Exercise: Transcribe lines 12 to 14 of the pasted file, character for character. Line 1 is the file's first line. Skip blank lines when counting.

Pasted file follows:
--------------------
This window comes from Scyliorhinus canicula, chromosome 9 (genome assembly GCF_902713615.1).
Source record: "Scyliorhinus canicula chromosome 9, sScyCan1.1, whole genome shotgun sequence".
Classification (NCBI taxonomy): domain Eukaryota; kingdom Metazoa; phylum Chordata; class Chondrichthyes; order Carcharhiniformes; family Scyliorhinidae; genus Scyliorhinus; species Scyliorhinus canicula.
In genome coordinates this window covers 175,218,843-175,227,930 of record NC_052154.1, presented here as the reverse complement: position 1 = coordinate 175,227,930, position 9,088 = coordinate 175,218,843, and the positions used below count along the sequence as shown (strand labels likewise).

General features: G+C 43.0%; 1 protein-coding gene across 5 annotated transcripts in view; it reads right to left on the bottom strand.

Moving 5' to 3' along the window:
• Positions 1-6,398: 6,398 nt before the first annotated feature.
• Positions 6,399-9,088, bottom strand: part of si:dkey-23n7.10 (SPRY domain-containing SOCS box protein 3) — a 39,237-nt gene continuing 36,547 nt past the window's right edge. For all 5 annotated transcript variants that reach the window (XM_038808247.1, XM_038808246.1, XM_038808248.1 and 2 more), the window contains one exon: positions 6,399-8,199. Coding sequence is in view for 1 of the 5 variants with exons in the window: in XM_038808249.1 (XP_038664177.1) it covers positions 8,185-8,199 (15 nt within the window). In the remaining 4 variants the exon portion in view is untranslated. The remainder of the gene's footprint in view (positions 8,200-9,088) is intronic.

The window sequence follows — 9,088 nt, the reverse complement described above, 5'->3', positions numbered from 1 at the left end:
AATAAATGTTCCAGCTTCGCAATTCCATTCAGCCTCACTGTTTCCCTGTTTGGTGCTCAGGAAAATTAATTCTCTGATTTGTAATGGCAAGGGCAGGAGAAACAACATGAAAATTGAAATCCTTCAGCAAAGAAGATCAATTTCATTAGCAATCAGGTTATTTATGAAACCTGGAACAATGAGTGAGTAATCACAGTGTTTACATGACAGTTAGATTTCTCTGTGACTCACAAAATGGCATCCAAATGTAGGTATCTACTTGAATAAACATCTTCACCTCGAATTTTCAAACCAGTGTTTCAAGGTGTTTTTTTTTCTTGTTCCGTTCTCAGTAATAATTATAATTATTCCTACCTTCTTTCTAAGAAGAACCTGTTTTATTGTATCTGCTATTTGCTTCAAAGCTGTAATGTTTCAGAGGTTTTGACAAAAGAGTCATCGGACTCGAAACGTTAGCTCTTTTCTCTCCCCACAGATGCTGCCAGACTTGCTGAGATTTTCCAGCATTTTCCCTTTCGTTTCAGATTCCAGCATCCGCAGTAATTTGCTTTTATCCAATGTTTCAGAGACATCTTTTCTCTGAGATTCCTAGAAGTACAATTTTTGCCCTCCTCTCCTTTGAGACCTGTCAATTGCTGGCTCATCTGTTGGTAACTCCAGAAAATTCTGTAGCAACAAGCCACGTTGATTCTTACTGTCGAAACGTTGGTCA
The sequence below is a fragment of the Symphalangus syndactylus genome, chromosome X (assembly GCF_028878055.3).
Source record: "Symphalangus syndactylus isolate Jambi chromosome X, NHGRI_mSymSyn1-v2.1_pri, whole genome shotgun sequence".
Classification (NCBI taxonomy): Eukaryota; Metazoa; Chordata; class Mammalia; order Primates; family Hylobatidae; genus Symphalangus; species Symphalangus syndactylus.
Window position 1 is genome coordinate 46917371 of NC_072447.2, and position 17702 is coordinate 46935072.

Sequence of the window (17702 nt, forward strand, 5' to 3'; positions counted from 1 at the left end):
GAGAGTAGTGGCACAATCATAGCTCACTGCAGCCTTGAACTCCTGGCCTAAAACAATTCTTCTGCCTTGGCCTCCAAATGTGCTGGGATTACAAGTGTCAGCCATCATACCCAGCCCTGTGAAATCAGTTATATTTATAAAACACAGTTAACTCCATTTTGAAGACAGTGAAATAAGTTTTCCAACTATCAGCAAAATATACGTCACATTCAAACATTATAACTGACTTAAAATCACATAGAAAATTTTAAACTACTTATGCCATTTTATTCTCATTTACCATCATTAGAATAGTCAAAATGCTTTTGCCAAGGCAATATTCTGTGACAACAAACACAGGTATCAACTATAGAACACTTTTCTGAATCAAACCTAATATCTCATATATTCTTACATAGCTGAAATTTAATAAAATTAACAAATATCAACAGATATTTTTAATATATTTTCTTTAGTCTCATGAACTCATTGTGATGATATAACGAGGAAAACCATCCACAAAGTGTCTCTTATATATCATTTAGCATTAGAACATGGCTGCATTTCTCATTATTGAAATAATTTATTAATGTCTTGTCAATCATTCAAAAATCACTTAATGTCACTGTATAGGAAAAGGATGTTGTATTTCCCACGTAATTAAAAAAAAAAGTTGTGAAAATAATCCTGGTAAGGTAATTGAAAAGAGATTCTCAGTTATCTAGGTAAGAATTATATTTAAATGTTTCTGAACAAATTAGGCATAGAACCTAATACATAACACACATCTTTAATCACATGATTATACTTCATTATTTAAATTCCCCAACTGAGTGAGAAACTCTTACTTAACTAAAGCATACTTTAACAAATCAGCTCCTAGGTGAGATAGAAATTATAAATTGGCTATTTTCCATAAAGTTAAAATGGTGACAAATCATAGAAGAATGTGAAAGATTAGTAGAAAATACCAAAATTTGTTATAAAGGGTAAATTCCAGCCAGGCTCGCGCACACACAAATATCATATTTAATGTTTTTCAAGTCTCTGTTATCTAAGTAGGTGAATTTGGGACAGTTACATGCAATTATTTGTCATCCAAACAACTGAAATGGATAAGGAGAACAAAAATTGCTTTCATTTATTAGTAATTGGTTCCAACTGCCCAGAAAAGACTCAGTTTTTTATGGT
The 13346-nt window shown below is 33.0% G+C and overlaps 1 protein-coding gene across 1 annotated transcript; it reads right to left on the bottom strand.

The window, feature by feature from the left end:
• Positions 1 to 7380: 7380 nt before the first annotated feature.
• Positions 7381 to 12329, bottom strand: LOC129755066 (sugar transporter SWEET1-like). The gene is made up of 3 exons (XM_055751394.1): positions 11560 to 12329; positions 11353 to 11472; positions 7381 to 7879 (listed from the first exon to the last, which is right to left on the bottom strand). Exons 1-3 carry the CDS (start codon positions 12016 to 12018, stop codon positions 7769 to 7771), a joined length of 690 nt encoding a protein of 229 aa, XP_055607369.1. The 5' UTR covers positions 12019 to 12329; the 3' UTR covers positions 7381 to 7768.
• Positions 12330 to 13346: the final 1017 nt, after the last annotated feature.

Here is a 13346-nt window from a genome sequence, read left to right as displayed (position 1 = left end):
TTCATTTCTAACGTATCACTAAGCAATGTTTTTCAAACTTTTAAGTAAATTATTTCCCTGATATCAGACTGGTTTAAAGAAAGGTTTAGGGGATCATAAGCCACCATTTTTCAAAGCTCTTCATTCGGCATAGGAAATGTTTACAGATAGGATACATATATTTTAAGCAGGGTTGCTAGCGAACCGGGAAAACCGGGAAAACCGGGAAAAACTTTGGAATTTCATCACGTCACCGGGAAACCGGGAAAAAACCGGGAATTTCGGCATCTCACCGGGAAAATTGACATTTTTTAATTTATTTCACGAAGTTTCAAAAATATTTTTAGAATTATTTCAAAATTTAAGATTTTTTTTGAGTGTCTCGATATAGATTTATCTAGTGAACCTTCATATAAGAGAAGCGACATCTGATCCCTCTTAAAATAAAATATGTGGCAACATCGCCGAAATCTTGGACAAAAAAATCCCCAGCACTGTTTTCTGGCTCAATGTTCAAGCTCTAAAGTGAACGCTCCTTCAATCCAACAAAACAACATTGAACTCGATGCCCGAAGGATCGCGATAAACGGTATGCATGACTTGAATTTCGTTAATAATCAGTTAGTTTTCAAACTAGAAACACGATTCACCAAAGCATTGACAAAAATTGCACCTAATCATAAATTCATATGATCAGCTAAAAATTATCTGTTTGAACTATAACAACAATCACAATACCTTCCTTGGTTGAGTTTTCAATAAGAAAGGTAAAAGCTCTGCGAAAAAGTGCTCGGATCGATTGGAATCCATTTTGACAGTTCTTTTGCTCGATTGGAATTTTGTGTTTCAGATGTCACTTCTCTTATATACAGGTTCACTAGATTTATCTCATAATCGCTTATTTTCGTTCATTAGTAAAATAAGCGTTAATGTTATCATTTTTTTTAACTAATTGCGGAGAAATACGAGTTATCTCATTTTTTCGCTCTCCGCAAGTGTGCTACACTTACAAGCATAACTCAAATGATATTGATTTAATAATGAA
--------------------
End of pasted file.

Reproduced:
Source record: "Symphalangus syndactylus isolate Jambi chromosome X, NHGRI_mSymSyn1-v2.1_pri, whole genome shotgun sequence".
Classification (NCBI taxonomy): Eukaryota; Metazoa; Chordata; class Mammalia; order Primates; family Hylobatidae; genus Symphalangus; species Symphalangus syndactylus.
Window position 1 is genome coordinate 46917371 of NC_072447.2, and position 17702 is coordinate 46935072.